I'm not sure whether laptops outsell desktops but it is still the case that hard disks for laptops carry a premium over the larger profile models. I don't keep up with the component choices of laptops these days, but it used to be the case that you needed the Kingston memory wizard, or whatever it was called, to find suitable memory for a laptop (if you were even able to upgrade the memory), whereas you just used standardised memory for a desktop. And so on. Not all "expansion" is plugging in external peripherals.
Of course, one might not care: I haven't upgraded the memory on my computer, but I've seen people do it to get some more useful life out of their computers instead of just buying a new one, which they may not want to do because of it being an unnecessary expense, it being a chore to migrate to another machine, and for many other reasons.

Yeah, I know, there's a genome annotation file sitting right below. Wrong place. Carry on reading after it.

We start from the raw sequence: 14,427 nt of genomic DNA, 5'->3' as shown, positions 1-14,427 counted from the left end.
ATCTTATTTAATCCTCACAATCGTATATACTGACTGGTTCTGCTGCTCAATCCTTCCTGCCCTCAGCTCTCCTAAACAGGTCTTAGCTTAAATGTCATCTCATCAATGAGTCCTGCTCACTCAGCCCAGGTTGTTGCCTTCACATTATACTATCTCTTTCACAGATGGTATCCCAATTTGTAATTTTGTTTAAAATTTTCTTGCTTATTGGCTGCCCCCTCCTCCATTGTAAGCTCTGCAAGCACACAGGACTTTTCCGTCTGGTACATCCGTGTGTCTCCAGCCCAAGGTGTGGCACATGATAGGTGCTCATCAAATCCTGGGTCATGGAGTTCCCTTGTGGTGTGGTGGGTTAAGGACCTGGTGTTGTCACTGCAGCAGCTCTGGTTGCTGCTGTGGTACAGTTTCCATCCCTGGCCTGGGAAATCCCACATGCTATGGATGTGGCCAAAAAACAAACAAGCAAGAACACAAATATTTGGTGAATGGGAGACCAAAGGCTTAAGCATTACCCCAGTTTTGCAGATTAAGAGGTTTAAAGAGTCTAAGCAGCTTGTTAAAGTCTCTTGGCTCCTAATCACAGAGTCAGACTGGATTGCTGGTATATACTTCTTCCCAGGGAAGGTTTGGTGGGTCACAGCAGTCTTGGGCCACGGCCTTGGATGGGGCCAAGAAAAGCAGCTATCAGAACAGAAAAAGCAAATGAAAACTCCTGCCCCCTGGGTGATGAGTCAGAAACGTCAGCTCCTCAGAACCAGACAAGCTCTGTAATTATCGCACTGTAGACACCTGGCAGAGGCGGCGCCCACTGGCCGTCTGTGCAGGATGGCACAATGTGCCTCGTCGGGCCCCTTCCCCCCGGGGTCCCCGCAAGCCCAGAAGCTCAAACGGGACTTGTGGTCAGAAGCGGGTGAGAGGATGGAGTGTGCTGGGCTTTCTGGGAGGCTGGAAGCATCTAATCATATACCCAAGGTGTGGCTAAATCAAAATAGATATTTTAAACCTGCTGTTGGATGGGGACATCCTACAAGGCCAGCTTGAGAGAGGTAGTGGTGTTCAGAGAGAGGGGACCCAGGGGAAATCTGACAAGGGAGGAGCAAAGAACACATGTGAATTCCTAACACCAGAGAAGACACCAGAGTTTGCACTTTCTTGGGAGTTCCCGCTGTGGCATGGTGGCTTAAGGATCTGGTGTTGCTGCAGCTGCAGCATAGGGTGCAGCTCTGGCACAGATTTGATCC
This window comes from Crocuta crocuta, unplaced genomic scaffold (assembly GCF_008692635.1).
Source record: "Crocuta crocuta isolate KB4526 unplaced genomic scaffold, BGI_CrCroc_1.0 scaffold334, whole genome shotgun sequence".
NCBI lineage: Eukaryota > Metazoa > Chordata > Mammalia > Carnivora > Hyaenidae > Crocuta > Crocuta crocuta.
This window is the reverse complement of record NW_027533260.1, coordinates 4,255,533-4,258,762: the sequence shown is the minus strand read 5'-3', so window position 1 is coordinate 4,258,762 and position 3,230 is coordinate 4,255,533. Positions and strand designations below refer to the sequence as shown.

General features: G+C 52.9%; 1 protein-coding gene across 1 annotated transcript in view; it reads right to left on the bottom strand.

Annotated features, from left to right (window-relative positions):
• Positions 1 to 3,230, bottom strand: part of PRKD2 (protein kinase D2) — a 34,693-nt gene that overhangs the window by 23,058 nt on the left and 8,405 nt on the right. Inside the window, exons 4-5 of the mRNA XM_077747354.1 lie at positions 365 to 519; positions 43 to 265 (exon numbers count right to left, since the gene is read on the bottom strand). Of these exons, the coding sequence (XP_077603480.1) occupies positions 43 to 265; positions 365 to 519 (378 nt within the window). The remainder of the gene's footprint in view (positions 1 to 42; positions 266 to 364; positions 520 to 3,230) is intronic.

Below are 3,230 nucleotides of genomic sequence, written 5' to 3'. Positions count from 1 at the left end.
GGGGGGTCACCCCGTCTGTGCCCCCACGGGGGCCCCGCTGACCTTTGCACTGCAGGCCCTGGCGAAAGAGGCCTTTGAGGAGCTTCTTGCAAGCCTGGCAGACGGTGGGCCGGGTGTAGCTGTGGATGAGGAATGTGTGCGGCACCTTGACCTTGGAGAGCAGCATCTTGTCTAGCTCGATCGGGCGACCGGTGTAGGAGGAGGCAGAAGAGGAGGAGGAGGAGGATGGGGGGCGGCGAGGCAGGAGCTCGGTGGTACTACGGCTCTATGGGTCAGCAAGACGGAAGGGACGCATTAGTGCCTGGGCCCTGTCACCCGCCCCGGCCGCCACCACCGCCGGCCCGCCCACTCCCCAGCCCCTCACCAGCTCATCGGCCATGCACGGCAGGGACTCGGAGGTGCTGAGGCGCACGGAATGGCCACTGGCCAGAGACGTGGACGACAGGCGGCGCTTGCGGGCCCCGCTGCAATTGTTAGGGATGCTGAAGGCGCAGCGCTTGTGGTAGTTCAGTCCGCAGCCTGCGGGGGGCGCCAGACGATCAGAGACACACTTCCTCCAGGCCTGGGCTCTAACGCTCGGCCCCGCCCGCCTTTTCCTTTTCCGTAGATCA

And with regard to the effort needed to make desktop products, because there has been a lot of standardisation, the threshold for new entrants is a lot lower than for mobile devices. That doesn't necessarily hurt well-resourced companies - they can finance the scale needed to make money - but you can see that people wanting to experiment with hardware and get into the game are hurt by the need to do so much more, as well as by the intensified constraints on hardware design that occur for physically smaller, lower power consumption products.